Reviews for Lifeboat
Booklist Reviews 2012 April #2
A young woman's first-person story of survival against seemingly insurmountable odds reveals truths about human nature and, particularly, about herself. Married just four weeks earlier, Grace and Henry Winter cut short their visit to London in 1914 after Archduke Ferdinand is assassinated. Wealthy Henry is able to book their passage back to New York on the Empress Alexandra and then to wangle space on a lifeboat for Grace as the ship is sinking. Grace's survival is never in question--in the opening pages, she's one of three women from her lifeboat being tried for murder--but her story is no less harrowing for that, since she reveals more of herself throughout her ordeal. Early on, ship's crewman Mr. Hardie is a hero on the boat, providing invaluable if harsh leadership, whether deeming that some must be sacrificed for the sake of all or strictly doling out limited rations. But things change as conditions worsen. This is an accomplished first novel, noteworthy for its moral complexity and the sheer power of its story. Copyright 2012 Booklist Reviews.
Kirkus Reviews 2012 March #1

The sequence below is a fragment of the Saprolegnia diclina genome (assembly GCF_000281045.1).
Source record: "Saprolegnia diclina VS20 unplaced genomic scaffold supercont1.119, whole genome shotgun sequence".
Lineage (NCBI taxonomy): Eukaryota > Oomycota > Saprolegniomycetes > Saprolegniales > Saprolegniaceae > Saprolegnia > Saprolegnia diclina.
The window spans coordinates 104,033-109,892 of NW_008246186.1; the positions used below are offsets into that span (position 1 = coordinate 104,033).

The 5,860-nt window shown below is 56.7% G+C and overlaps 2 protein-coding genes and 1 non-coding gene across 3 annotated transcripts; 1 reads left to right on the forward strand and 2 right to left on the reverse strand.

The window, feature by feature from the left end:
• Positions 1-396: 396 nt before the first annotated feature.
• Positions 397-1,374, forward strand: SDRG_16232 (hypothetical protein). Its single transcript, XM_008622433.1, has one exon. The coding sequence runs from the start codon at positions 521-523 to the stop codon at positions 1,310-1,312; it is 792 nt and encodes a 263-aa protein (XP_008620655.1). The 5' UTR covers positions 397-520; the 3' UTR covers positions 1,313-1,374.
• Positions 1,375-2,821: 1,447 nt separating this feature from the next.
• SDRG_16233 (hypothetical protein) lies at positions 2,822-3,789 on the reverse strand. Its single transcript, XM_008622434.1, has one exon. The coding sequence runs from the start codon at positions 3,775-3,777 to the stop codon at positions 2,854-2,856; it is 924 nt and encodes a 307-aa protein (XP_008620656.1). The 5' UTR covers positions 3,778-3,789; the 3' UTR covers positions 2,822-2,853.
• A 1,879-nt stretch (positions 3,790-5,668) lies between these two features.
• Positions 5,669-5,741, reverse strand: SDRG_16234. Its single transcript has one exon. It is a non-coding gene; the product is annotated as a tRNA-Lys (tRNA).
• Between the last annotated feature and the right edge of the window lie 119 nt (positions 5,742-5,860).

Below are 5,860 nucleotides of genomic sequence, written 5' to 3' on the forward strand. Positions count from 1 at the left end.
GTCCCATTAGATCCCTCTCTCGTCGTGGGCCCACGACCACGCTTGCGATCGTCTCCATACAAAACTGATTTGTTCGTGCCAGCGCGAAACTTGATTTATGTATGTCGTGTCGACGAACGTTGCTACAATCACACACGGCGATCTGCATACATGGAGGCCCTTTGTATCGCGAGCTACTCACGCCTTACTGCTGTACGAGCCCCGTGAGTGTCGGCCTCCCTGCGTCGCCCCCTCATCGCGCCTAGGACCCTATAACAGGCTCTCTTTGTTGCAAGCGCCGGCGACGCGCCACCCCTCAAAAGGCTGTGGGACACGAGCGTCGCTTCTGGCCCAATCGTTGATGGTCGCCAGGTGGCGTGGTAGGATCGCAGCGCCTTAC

First-time novelist Rogan's architectural background shows in the precision with which she structures the edifice of moral ambiguity surrounding a young woman's survival during three weeks in a crowded lifeboat adrift in the Atlantic in 1914. The novel begins with Grace back on American soil, on trial for her actions on the boat. Two other female survivors who are also charged, Hannah and Mrs. Grant, plead self-defense. Grace, guided by her lawyer Mr. Reichmann, who has had her write down her day-by-day account of events, pleads not guilty. Rogan leaves it up to the reader to decide how reliable a narrator Grace may be. Newly impoverished after her father's financial ruin and subsequent suicide, New Yorker Grace set her sites on the wealthy young financier Henry Winter and soon won him, never mind that he was already engaged. They sailed together, pretending to be married, to London, where he had business and they legally wed before boarding Empress Alexandra (named for the soon-to-be-assassinated Tsarina) to return home. When an unexplained explosion rocks the ship, Henry gallantly places her, perhaps with a bribe, into a lifeboat already packed to over-capacity. She never sees him again. An Empress crewmember, Mr. Hardie, quickly takes charge of the passengers, distributing the limited rations and organizing work assignments with godlike authority. As hope for quick salvation dims, passengers fall into numb lethargy. Some go mad. There are natural deaths and (reluctantly) voluntary sacrificial drownings. Dissention grows. Mr. Hardie's nemesis is the sternly maternal Mrs. Grant and feminist Hannah, who plant suspicions about his motives and competence. Grace avoids taking sides but eventually helps the other women literally overthrow him into the sea. Is she acting out of frail weakness, numbed by her ordeal, or are her survival instincts more coldblooded? Even she may not be sure; much of her conversation circles morality and religion. The lifeboat becomes a compelling, if almost overly crafted, microcosm of a dangerous larger world in which only the strong survive. Copyright Kirkus 2012 Kirkus/BPI Communications.All rights reserved.